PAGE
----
'Son of Concorde' supersonic jet, the X-59, is one step closer to first flight after passing key safety test

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By Kim Novak

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NASA's new X-59 supersonic jet, which has been nicknamed the 'Son of Concorde' is one step closer to making its first test flight after passing key safety tests.

The X-59 was built by Lockheed Martin as a key part of NASA's Quesst mission, which aims to reduce the sonic booms associated with supersonic planes such as the Concorde.

The Concorde flew from 1969 until its last commercial flight in October 2003, with it primarily being operated by British Airways and Air France, with the British Airways Concorde making just under 50,000 flights and flying more than 2.5million passengers supersonically throughout its tenure.

The fastest transatlantic flight on the Concorde was between London Heathrow and JFK airport in New York, which it completed in 2 hours 52 minutes and 59 seconds at a top speed of 1,354mph.


Despite being able to halve the time most commercial aircraft take to fly from the UK to the US, Concorde was eventually retired in 2003 with the reason being cited as low passenger numbers following one of the aircraft being involved in a crash in 2000, as well as a slump in air travel following the 9/11 terror attacks, as well as rising maintenance and repair costs.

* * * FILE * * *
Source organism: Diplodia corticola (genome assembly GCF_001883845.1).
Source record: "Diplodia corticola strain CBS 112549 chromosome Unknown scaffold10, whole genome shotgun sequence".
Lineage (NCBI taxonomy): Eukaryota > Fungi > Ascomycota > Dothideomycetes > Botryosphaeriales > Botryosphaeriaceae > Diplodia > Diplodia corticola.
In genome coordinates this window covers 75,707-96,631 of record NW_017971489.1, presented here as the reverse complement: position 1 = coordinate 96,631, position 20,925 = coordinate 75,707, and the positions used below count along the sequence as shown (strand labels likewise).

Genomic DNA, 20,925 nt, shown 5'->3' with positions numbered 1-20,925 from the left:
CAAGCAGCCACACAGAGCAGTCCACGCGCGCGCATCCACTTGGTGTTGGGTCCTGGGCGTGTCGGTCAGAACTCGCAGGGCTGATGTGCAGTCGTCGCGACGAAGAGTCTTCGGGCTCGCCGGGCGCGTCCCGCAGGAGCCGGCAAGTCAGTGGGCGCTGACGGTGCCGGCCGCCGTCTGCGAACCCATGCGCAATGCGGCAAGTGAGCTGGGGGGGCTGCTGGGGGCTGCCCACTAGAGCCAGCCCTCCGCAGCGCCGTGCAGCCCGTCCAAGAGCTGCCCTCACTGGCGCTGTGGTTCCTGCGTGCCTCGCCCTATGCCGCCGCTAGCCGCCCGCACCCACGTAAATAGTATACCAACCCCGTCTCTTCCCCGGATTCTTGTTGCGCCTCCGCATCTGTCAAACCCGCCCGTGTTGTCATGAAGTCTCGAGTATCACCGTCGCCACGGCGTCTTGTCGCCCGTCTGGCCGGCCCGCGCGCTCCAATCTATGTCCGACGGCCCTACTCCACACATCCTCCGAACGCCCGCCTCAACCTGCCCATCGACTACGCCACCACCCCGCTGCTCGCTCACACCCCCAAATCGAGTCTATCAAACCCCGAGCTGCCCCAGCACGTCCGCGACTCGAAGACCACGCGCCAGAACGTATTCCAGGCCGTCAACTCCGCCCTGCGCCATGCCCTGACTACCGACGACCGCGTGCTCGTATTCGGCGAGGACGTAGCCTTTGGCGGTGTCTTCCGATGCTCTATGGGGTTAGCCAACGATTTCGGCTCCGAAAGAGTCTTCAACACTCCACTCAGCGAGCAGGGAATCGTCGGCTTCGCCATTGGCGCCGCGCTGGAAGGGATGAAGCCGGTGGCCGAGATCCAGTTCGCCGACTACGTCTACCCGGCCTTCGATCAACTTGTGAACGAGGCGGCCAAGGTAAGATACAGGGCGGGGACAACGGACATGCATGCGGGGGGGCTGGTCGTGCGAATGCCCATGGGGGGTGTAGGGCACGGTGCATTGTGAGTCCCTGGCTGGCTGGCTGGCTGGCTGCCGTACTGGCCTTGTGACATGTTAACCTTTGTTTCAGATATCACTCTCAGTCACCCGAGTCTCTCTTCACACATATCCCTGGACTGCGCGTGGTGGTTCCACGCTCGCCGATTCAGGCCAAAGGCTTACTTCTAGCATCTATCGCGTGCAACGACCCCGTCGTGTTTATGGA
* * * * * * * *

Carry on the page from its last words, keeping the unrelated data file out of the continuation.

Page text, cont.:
The jets were also known for their loud sonic booms as they took off, and supersonic aircraft have been banned from flying over land for over 50 years due to the disruptive vibrations and noise they cause when they exceed the speed of sound.

GettyImages-2640994.jpgThe Concorde made its final commercial flight in October 2003. Credit: Phil Cole/Getty Images

NASA's Quesst mission aims to reduce the sonic booms, with the x-59 expected to create a quieter "thump", due to its revolutionary and unique geometry.

The X-59 has an elongated nose section measuring 38 feet (11.5 meters), which makes up a large part of the aircraft's 99.7 feet (30 meters) total length.

The aircraft has now successfully completed its Flight Readiness Review, which is a pivotal step towards it taking to the air for the first time.

According to Space.com, the review was conducted by independent experts from across NASA, and evaluated the project team's approach to safety for the public and staff during ground and flight testing, as well as their analysis of hazards that may arise.

The X-59 will face further analysis ahead of its maiden flight, based on insights and recommendations made as part of the review.